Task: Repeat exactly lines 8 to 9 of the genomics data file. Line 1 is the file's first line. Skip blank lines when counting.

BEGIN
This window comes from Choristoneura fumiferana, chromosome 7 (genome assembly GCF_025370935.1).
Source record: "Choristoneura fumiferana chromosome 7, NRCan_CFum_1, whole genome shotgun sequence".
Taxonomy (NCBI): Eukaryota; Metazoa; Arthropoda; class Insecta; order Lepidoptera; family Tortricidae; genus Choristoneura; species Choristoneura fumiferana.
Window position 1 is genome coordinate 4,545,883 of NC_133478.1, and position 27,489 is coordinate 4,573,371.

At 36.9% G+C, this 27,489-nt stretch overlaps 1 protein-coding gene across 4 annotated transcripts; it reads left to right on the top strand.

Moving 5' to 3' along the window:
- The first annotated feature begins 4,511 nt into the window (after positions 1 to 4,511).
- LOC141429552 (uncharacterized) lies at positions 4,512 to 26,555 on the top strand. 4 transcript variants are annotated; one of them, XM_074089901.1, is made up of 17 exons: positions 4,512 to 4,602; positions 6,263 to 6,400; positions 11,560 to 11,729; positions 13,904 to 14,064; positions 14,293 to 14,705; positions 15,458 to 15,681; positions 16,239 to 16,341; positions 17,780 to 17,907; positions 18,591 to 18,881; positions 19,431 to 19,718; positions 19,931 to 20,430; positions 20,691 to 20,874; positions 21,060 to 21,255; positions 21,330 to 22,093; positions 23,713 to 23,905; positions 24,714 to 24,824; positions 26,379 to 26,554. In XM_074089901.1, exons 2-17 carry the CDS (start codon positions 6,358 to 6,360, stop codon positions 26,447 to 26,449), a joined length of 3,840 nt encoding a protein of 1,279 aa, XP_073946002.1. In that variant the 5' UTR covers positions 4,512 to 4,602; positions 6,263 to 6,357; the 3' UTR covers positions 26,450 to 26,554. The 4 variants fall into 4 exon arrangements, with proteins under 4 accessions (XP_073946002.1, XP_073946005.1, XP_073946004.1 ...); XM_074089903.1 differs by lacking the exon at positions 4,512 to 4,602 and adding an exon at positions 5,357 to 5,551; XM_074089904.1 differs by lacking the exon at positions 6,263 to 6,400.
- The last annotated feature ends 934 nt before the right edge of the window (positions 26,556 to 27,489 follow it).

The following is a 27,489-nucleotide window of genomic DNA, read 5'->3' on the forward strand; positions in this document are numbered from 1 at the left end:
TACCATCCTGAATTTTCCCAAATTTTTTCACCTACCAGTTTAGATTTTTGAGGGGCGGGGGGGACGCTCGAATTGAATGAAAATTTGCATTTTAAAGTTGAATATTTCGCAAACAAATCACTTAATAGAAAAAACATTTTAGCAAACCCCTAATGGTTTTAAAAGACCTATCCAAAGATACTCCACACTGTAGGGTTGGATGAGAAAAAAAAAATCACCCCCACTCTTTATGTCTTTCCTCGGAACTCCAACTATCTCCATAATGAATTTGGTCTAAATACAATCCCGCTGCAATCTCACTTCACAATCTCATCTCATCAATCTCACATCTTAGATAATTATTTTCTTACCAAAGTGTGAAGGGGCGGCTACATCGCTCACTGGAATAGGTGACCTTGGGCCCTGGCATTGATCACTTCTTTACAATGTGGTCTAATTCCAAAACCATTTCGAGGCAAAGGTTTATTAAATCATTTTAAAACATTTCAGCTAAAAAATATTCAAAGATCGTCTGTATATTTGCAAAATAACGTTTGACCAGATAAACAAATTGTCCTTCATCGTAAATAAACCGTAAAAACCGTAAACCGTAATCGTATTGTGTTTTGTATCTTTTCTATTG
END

- LOC141429552 (uncharacterized) lies at positions 4,512 to 26,555 on the top strand. 4 transcript variants are annotated; one of them, XM_074089901.1, is made up of 17 exons: positions 4,512 to 4,602; positions 6,263 to 6,400; positions 11,560 to 11,729; positions 13,904 to 14,064; positions 14,293 to 14,705; positions 15,458 to 15,681; positions 16,239 to 16,341; positions 17,780 to 17,907; positions 18,591 to 18,881; positions 19,431 to 19,718; positions 19,931 to 20,430; positions 20,691 to 20,874; positions 21,060 to 21,255; positions 21,330 to 22,093; positions 23,713 to 23,905; positions 24,714 to 24,824; positions 26,379 to 26,554. In XM_074089901.1, exons 2-17 carry the CDS (start codon positions 6,358 to 6,360, stop codon positions 26,447 to 26,449), a joined length of 3,840 nt encoding a protein of 1,279 aa, XP_073946002.1. In that variant the 5' UTR covers positions 4,512 to 4,602; positions 6,263 to 6,357; the 3' UTR covers positions 26,450 to 26,554. The 4 variants fall into 4 exon arrangements, with proteins under 4 accessions (XP_073946002.1, XP_073946005.1, XP_073946004.1 ...); XM_074089903.1 differs by lacking the exon at positions 4,512 to 4,602 and adding an exon at positions 5,357 to 5,551; XM_074089904.1 differs by lacking the exon at positions 6,263 to 6,400.
- The last annotated feature ends 934 nt before the right edge of the window (positions 26,556 to 27,489 follow it).